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Centralize virtualization at the switch

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Fabric-based virtualization
Fabric-based products map virtual storage to physical storage within the network, more specifically within an FC switch or director. Unlike network-based virtualization appliances like IBM's SVC, switch-based virtualization is typically implemented as a split-path architecture where the data and control paths are separate. With the virtualization logic running outside of the data path, I/Os pass directly through the switch without the speed bump of in-band solutions like IBM's SVC. The control-path software typically runs on CPUs within the switch, and it only gets involved if I/Os need to be redirected to instruct the switch where to route storage requests.

"In a split-path virtualization architecture, 90+% of the requests pass through the switch at wire speed; only if something special like migrating of data needs to be performed [does] the control-path controller get involved," explains StorageIO Group's Schulz. The separation of the data path and control path, combined with the low latency of switching for translating and forwarding virtualized storage requests, makes fabric-based virtualization the best performing and most scalable virtualization architecture today.

On the downside, switch-based virtualization has the highest level of vendor lock-in of all virtualization approaches. Because the switch is used as the platform

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to run the virtualization software, it becomes very difficult for users to change switch vendors if they choose to do so. Furthermore, as intelligent switches turn into multitasking platforms, concurrent storage services from the switch vendor and third parties make supporting these switches more challenging.

As long as there are no problems, it's a great concept. But if there are problems with the virtualization software or any of the third-party storage services, the concerted effort of all involved parties may be required. Besides the relatively high cost of intelligent switches, increased complexity and more challenging technical support are among the contributing factors for the cautious adoption of fabric-based virtualization. "In general, storage managers like to keep things simple and tend to go with more self-contained, easier-to-manage solutions like LSI [Corp.'s] StoreAge or even IBM SVC," says Nelson Nahum, who was CTO at StoreAge before it was acquired by LSI.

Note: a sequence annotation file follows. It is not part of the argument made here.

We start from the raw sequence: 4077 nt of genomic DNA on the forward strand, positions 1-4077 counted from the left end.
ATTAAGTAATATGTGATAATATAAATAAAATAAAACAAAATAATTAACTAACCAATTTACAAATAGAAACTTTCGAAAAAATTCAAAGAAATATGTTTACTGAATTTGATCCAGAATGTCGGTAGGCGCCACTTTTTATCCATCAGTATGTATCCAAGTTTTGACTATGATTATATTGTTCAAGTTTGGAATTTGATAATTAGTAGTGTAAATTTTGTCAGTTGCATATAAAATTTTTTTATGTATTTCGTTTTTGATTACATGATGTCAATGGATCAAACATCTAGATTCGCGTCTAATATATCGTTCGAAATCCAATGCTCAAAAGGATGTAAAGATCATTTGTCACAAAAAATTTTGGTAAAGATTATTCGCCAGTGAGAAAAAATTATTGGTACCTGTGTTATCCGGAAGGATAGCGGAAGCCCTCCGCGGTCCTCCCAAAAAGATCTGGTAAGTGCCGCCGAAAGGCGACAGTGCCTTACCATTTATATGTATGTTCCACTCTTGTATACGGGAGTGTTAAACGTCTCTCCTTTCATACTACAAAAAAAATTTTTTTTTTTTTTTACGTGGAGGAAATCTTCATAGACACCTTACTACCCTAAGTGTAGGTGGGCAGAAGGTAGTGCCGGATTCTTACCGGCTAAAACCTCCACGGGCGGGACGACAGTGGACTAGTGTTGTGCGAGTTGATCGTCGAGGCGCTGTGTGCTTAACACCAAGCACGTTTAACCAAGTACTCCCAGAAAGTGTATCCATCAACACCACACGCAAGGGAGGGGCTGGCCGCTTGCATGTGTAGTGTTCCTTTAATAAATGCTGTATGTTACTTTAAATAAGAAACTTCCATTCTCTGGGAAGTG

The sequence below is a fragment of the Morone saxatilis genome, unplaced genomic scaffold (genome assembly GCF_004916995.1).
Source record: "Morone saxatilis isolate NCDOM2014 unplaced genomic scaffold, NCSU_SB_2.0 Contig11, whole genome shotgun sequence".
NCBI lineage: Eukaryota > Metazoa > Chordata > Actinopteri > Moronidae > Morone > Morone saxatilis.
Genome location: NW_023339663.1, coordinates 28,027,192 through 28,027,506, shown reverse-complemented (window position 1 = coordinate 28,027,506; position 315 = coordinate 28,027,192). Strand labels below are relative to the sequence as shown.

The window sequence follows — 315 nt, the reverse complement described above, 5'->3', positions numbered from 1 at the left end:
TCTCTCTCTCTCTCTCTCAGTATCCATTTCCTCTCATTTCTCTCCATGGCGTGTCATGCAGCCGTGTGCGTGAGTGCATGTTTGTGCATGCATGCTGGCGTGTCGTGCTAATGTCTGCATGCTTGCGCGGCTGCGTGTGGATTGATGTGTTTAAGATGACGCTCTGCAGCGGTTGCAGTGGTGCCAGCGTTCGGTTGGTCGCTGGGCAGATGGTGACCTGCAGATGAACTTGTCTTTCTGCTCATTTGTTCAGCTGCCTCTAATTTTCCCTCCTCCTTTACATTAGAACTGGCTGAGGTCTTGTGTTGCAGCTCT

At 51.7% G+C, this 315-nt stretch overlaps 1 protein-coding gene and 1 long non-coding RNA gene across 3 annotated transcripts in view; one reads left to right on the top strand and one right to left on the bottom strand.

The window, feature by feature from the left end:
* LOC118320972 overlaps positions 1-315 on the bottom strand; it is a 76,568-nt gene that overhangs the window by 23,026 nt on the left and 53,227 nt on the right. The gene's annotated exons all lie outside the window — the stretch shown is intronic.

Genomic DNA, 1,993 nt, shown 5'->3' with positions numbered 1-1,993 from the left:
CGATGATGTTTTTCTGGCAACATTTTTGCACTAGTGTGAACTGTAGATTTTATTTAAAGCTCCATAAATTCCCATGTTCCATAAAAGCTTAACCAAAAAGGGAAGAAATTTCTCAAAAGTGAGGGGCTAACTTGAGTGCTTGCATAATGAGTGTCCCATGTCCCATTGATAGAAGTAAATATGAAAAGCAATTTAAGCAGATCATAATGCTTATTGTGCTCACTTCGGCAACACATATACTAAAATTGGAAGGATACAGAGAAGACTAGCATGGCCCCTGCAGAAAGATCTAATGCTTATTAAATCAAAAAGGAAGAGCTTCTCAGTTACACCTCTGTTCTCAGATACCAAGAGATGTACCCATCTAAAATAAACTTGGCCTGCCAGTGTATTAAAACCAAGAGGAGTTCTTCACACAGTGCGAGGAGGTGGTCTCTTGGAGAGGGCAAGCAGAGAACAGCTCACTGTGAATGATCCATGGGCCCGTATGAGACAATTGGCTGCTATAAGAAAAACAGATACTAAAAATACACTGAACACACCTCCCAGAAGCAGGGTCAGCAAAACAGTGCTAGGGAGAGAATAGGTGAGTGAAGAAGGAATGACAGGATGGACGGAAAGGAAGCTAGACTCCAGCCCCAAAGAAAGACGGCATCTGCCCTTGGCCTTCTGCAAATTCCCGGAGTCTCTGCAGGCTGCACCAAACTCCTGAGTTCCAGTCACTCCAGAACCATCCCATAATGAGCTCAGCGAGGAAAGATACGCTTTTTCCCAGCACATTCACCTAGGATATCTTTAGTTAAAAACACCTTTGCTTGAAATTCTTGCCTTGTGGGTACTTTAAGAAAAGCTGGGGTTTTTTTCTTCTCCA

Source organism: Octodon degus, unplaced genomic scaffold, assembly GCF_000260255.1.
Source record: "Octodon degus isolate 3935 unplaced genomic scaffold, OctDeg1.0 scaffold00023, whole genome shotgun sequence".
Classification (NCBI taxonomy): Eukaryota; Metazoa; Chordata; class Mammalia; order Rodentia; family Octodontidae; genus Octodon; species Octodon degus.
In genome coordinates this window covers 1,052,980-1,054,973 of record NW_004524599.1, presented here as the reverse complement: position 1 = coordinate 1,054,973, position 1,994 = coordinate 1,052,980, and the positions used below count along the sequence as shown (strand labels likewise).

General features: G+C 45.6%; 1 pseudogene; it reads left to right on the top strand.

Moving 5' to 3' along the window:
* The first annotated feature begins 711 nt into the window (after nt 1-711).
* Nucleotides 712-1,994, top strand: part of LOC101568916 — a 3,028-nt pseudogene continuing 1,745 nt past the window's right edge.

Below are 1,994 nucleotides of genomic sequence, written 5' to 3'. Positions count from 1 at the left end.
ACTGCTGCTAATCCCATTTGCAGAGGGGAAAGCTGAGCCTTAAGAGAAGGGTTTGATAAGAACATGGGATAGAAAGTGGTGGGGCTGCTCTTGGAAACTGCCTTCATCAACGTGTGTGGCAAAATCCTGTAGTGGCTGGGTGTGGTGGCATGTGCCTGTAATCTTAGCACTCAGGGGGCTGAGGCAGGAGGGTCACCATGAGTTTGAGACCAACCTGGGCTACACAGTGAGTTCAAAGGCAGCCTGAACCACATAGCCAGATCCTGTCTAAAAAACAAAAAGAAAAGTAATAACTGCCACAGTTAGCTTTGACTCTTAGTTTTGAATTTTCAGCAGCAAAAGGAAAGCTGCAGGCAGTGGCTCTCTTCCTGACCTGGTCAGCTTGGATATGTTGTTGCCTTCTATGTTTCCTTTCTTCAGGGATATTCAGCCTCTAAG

Without question, the low latency of fabric-based virtualization is a big plus, but while it eliminates the use of cache, there is a downside: Virtualization solutions with cache, like IBM's SVC and Hitachi's USP V, use that cache to increase performance of the back-end storage. As a result, virtualization products with cache encourage the use of lower cost, lower performing storage tiers, with the cache boosting access performance. While the low latency of switch-based virtualization products is great for accessing fast arrays, its lack of cache actually turns into a disadvantage for accessing lower performance arrays. "In switch-based virtualization, back-end disk performance shows unmasked," says StorageIO's Schulz.

A second and more profound implication of the stateless nature of switch-based virtualization is the more challenging support of virtualization applications that require information beyond the mapping information. Features like remote replication and thin provisioning require memory to maintain certain state information. For instance, for a 2TB thin-provisioned volume using 100GB of physical storage, information about which 100GB are actually used needs to be maintained. While products like IBM's SVC and Hitachi's USP V maintain this information in memory along with the cache, switch-based virtualization products don't have the luxury of cache memory and their only option is maintaining this information on the SAN. "There's no complete solution for remote snapshots, remote mirroring and thin provisioning in switch-based virtualization products today because they're very difficult to implement without cache," says Fujitsu's DeCaires.


Virtualization approaches compared

Click here for a comparison of
virtualization approaches (PDF).

This was first published in September 2008

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